After all, Prototype testing is iteration after iteration that measures the water of your creativity.
You might say they slow you down.
But prototyping slows you down to speed you up in the future.
You can either go for
- Low-fidelity prototyping
- High-fidelity prototyping
For your e-Commerce, a prototype can either be a clickable HTML or paper sketch.
And yes, you don't have to finish the product for the prototyping stage.
You can conduct the prototyping test at what developers call the minimum viable product.
Step 5: Test your solutions
Now it's time to go back to your test audience— yes, the same audience that helped you identify the problems.
Why? Because this you want to announce you've something for them to cheer about.
- You want to be learning about their reactions.
- Do you want to ask if your solution solves their problems?
- If it does, why?
- If it doesn't, why?
- Is it really an invention, or does it look like an invention to you, but it isn't?
As with the first stage, you're again interacting with the users.
Don't be surprised and sad if you learn more about them and their needs again.
It's an opportunity to refine rather than retreat.
Look! The entire crux of testing your model is to give you fresh refining ideas on your prototypes.
In some cases, the testing stage might even reveal a different problem statement.
So it's more of audience feedback than criticism.
Apple tests its products hundreds of times before rolling out the final version.
So don't shy away from testing your e-Commerce at least twice.
The testing phase can be a bit demotivating because you've traveled a long way, and you want to go live as quickly as you can.
But a little wait will give you a tremendous head start of months against your competitors.
Step 6: See the good, the bad, and the ugly of your website with the implementation
As easy as it may sound, the final stage needs the most courage.
Because you'll always feel dicey before going live.
After all, you've put so much brain into research, ideating, and testing.
Now it's about time you deploy the product/service.
The distance between success and failure is one step far from the deployment.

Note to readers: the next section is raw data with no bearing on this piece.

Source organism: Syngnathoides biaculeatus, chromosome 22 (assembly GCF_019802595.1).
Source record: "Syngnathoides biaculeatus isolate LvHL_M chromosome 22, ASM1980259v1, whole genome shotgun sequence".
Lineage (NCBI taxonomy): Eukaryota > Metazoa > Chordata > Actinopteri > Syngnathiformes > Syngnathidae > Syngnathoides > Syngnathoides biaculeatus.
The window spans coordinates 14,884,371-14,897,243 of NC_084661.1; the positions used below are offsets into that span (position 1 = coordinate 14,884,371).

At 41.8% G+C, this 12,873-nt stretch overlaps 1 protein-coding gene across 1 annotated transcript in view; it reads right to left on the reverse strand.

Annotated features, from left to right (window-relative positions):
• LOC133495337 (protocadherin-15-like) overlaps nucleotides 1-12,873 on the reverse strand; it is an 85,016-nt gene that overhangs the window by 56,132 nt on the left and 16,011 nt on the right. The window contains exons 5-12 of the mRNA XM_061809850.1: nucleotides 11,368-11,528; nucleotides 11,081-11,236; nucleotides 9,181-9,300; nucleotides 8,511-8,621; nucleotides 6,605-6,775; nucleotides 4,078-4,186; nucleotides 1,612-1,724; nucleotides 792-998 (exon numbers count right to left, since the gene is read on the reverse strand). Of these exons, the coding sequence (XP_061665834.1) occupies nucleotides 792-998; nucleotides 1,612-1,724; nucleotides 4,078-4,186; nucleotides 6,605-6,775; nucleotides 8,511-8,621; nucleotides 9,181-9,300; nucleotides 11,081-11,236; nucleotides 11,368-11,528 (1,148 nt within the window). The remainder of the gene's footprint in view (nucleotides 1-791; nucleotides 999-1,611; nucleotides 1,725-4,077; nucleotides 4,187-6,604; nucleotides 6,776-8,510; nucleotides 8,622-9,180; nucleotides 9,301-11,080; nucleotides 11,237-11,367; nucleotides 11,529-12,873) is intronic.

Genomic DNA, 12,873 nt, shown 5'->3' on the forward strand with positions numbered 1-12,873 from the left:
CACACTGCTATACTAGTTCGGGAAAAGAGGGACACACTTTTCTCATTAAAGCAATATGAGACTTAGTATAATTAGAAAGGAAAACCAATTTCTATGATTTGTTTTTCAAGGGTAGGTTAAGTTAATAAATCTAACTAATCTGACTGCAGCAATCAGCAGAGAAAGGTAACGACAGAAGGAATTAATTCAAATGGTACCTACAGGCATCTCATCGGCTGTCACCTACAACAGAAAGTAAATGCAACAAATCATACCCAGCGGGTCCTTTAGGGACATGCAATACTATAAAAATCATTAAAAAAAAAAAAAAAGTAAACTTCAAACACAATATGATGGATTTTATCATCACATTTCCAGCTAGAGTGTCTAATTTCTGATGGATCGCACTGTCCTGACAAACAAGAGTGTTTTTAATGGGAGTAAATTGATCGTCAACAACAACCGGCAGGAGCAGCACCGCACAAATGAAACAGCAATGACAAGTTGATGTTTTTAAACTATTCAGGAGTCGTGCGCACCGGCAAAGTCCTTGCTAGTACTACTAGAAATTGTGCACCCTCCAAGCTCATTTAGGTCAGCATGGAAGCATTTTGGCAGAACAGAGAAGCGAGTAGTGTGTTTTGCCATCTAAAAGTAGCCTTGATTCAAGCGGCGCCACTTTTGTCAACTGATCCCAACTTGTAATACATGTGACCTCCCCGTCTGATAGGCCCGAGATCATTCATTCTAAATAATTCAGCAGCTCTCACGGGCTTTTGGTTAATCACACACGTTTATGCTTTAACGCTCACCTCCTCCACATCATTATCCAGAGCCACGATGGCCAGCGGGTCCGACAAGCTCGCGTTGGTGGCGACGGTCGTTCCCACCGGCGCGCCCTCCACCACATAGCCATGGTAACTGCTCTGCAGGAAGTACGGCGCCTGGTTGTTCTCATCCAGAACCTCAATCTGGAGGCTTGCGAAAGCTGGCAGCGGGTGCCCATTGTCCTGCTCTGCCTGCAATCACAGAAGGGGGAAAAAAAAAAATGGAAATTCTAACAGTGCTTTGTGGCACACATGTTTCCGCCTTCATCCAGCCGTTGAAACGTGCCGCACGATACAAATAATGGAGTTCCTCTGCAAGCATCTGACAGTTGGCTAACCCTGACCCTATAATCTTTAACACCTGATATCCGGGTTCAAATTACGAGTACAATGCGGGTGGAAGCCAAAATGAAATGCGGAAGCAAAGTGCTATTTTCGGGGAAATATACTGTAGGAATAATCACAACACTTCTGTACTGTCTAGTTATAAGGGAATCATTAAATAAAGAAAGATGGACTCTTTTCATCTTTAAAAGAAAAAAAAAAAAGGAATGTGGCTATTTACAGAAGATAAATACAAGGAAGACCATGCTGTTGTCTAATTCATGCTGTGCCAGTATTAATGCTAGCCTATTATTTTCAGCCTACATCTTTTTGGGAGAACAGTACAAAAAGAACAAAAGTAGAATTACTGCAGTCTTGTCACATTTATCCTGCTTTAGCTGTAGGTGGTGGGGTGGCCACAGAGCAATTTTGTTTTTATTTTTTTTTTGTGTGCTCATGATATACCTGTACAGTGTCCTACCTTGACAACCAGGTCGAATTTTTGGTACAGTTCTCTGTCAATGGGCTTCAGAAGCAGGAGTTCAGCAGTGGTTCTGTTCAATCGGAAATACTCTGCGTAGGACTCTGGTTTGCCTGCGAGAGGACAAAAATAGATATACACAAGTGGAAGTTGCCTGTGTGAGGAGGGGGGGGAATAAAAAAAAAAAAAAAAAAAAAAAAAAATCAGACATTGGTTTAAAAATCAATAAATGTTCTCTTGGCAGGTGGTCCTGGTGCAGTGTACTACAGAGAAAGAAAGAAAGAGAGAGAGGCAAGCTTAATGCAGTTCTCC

No matter how good you've prototyped and tested, it's after deployment you realize the good, the bad, and the ugly of the e-Commerce implementation.,/p>
Let's say the implementation didn't work out for you. It doesn't mean the end of the planet for you.
You still have opportunities to make changes and evolve.
Design thinking is all about changing customer's behavior.
It's possible you collected their behaviors a year ago, and everything changed by the time you reached the implementation stage.
That's when you've to use agile process implementation rather than the waterfall model.
It saves you time and unnecessary changes during the last minutes.
To a successful agile implementation, you should:
- Don't economize on internal training.
- Focus on proper onboarding.
- Know when agile is not your cup of tea.
- Stress on "what" rather than "how."
Here's another example for you.
You won't believe Airbnb made less than 200$ per week once. So what changed suddenly?
How did they turn into a billion dollars company?
You guessed it right! "THE PICTURES LOOKED TERRIBLE."
People didn't want to stay in those dark, murky, dirty places (at least that was perceived from the images).
So a bit of experimentation and thinking beyond the sphere changed it all for Airbnb.
But this is not the end… my friend. You can make your e-Commerce more humane.
You can make your e-store more human-friendly if you answer these questions:
- Are you looking closely at customer experiences? Each experience adds to the successful fabric of e-Commerce design thinking.
- How fast are you learning their experiences and reacting? Of course, you need not be impulsive, but you need not be procrastinating either.
- Whether you're building a relationship with e-Commerce visitors, are you sending personalized emails and messages? How is the emotional connection with them?
- What are the things you try in actual stores replicate in e-Commerce? Is there an upload trial image feature? Do they have an immersive experience as they have in stores?
What you learned…
You learned... design thinking is a user-centric problem-solving approach rather than a business-centric.
You learned... design thinking is much more than simply designing a website.
You learned... the six stages of design thinking: empathize, need, brainstorm, prototype, test, and implement.
You learned... the real-world use cases of design thinking.
You learned... design thinking is stepping into your customer's boot rather than serving what you assume right.
Image Credit: Web